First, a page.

The Science of Emergence - Beauty in the sky helps us keep our feet on the ground.
Have you ever watched a flock of starlings, known as a murmuration, fly around at sunset before they settle for the evening?
The large flocks form the most beautiful, constantly changing shapes silhouetted against the setting sun. For years scientists have tried to understand why it happens and how these magnificent spectacles are created. Most theories are based around protection from predators - safety in numbers. However in another area of science known as emergence, simple rules can be applied as to how these flocks organise themselves - how these incredibly complex shapes in the evening sky made by the actions of individual birds come together to put on such a magnificent display.
Emergence describes small things coming together to form something much more complex. Something that we see, hear, feel has completely different properties compared to the sum of its parts. So, from starlings come those beautiful aerial shapes, something that no one starling or even a small number of starlings can create on their own.
Another example of emergence lies a bit closer to home. Through chemical reactions and ‘signals’, atoms form molecules that combine to form proteins which build into cells that eventually make up organs which when fused together, create unique human beings. It doesn’t stop there either. As human beings we form groups which become families, communities, tribes, societies, countries and of course organisations such as companies, charities, governments. Complexity is created from the sum of its parts and something completely different is formed.
What has this got to do with business and work? Actually quite a lot. How would you describe the organisation where you work? By its factories, its office building(s), its brand, its customer relationships, its financial performance, its approach to social responsibility, its reputation? You can’t actually touch a company, a department, a charitable organisation, a government office, a factory, an office. All these things are fluid and they change because of the human interaction that creates them in the first place and changes them continuously. These too are examples of emergence and we work inside these ever-changing, evolving and emerging communities every day.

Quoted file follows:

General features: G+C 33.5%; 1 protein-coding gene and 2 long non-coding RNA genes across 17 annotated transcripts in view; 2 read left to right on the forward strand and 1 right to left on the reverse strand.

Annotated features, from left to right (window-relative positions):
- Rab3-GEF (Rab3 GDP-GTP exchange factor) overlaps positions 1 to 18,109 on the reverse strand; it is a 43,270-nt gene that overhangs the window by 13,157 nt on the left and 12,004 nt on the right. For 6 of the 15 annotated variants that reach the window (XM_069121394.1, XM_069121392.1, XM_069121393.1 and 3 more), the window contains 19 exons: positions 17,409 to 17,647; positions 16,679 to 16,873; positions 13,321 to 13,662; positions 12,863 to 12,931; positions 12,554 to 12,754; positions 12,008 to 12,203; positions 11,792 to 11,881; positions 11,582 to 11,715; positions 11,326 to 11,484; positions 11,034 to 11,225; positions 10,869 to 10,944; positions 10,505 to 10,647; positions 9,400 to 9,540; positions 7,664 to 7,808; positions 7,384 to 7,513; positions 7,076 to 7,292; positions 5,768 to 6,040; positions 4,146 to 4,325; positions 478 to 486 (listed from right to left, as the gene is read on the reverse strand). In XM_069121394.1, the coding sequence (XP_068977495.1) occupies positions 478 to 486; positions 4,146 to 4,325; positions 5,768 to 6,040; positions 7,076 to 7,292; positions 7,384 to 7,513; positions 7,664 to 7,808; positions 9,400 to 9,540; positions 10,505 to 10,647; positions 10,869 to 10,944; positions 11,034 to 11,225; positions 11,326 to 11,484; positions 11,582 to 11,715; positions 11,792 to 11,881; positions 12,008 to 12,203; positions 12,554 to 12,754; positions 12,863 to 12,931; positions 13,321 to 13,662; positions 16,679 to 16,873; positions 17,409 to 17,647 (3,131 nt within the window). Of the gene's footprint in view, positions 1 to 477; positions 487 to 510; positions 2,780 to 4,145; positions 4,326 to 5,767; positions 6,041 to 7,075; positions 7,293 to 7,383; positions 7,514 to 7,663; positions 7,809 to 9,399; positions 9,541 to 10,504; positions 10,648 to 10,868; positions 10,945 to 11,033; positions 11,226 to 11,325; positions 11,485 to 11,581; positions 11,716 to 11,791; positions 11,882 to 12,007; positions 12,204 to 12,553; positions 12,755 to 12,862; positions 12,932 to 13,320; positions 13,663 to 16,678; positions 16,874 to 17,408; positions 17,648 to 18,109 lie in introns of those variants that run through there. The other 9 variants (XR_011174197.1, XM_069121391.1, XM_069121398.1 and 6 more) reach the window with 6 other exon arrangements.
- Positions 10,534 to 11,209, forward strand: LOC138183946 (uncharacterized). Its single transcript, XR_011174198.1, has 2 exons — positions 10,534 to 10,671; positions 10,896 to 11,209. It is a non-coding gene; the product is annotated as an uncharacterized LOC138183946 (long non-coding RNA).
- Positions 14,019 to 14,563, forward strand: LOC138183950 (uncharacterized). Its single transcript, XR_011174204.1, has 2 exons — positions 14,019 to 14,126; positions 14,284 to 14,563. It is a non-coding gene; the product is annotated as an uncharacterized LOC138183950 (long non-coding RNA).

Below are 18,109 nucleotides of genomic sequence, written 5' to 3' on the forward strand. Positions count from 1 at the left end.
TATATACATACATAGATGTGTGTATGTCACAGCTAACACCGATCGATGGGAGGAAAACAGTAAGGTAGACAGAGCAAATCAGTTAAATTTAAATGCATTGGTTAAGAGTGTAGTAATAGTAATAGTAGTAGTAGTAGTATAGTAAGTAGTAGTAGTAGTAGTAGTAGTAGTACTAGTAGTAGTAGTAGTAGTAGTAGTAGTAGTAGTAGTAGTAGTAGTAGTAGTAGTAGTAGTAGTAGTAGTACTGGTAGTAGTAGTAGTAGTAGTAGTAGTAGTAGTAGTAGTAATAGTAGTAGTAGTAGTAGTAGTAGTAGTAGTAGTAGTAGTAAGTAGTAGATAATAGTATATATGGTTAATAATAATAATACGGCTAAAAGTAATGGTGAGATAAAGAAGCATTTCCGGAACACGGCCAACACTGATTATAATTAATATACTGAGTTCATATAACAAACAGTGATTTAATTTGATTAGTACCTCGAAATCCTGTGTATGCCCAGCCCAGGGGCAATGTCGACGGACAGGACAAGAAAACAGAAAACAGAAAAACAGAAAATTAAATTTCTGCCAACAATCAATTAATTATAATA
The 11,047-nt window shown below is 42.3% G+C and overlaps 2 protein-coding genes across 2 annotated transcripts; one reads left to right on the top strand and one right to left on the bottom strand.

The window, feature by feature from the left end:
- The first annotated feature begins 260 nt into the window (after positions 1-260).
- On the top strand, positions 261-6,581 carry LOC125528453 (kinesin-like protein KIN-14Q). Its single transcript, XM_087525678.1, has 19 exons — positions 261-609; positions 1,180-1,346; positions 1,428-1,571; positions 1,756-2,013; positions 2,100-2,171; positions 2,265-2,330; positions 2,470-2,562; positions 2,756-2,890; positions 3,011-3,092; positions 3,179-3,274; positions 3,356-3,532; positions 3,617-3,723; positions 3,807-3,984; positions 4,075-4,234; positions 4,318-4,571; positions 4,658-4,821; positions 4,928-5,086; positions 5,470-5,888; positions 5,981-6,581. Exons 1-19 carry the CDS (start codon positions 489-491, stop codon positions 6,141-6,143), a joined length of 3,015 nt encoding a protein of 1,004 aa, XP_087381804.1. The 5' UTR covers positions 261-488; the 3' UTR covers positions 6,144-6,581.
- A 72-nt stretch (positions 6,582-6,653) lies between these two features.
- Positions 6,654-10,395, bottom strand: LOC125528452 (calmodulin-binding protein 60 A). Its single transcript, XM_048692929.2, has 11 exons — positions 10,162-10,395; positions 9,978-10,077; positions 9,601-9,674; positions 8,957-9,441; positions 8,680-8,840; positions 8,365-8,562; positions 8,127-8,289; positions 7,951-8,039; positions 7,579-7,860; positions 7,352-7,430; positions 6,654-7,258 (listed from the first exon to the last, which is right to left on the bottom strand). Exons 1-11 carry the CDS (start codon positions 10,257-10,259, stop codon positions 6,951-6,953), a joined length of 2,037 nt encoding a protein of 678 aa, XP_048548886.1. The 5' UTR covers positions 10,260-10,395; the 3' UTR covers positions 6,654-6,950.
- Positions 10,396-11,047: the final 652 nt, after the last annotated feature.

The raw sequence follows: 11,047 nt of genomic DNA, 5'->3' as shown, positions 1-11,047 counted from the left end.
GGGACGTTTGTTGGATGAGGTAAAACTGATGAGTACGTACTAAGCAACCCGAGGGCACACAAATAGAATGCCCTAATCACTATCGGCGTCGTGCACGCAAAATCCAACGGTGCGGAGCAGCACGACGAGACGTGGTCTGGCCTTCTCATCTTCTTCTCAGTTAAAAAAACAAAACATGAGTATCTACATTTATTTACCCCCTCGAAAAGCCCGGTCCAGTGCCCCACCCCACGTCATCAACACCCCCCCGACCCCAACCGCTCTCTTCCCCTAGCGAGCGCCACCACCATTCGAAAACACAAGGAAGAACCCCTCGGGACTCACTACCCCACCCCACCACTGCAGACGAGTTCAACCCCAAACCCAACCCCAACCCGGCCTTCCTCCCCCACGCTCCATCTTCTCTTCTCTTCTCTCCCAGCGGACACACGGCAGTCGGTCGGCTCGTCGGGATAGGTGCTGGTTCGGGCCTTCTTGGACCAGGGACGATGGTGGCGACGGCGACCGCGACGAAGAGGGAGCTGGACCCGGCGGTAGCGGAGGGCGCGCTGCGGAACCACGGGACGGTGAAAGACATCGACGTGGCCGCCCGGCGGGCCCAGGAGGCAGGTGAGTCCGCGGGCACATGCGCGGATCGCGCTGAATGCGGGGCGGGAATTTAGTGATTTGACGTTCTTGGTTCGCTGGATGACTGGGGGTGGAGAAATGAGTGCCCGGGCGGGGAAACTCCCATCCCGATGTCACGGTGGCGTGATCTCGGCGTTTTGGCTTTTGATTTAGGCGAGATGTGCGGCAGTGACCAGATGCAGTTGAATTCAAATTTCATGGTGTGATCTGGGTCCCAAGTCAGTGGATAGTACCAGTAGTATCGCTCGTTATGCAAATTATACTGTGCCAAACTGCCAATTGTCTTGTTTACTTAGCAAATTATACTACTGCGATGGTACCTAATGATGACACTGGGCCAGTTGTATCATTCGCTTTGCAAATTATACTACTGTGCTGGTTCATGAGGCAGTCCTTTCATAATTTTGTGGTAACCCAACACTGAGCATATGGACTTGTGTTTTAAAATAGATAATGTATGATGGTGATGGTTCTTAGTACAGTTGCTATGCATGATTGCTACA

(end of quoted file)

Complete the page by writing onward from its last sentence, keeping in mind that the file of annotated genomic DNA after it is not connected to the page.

Back to starlings, just for the moment. Where computer programs and mathematical models struggle to define the movement of the flock, emergence seems to manage a reasonably elegant explanation with very few simple rules:-
Alignment – fly in the same direction as every other bird you can see in your field of vision. They probably know where they are going.
Separation – Don’t bump into your friends
Cohesion – Don’t be the lone straggler. You might increase the probability of being caught by a predator
Not a perfect set of rules but a pretty good start to defining what we see and explaining how some form of order comes from such complexity. It’s highly probable that it takes very little effort from very few birds (Change Makers in their own way) to modify the shape created by the flight of the flock.
Coming back to our world of work, change inside our own organisations can be a threat or an opportunity. It can be a sudden event, a progressive development or a slow erosion. For many of us, change can appear to be incredibly complex and potentially chaotic but eventually some sort of “shape” is always made from the chaos. It might even appear to be out of our control or even heading for conflict with us reacting to situations we never created.
To mitigate this could there be an equally elegant set of simple rules we can apply to get us started and to help us transform our communities into the organisations and businesses we want them to be?
When I work with business leaders, emergence reminds me to establish a set of acceptable ground rules that are small in number, easy to agree on and understand. Here is one set that has worked well in the past:-
Define WHAT we want to change and make sure we understand the purpose, the need, the value and the benefit this change will bring to our organisation.
Confirm WHO is responsible for delivering the change and who will be impacted by it. Make sure it’s not just a stakeholder list but a deep knowledge of the how every stakeholder will be “touched” by the programme and the impact and contribution each person will make. Get views from outside the group immediately involved. Seeing the solution from one viewpoint (your own) can be parochial and highly misleading. Seeing the change from different viewpoints can be enormously helpful.
Work out the HOW. Do not trigger work to start simply by setting a timeline or a target. That’s is aspirational. Work out the order and flow of activities and the “knock on” effect of each activity required to achieve that timeline and target.
An external facilitator can add value here as they will pose questions others forget to ask. At the Change Maker Group we use a small number of highly effective tools that ensure change can be managed effectively and in a timely manner.
For more information and an informal discussion contact Stephen Newman.
You can watch a murmuration of starlings on YouTube if you click here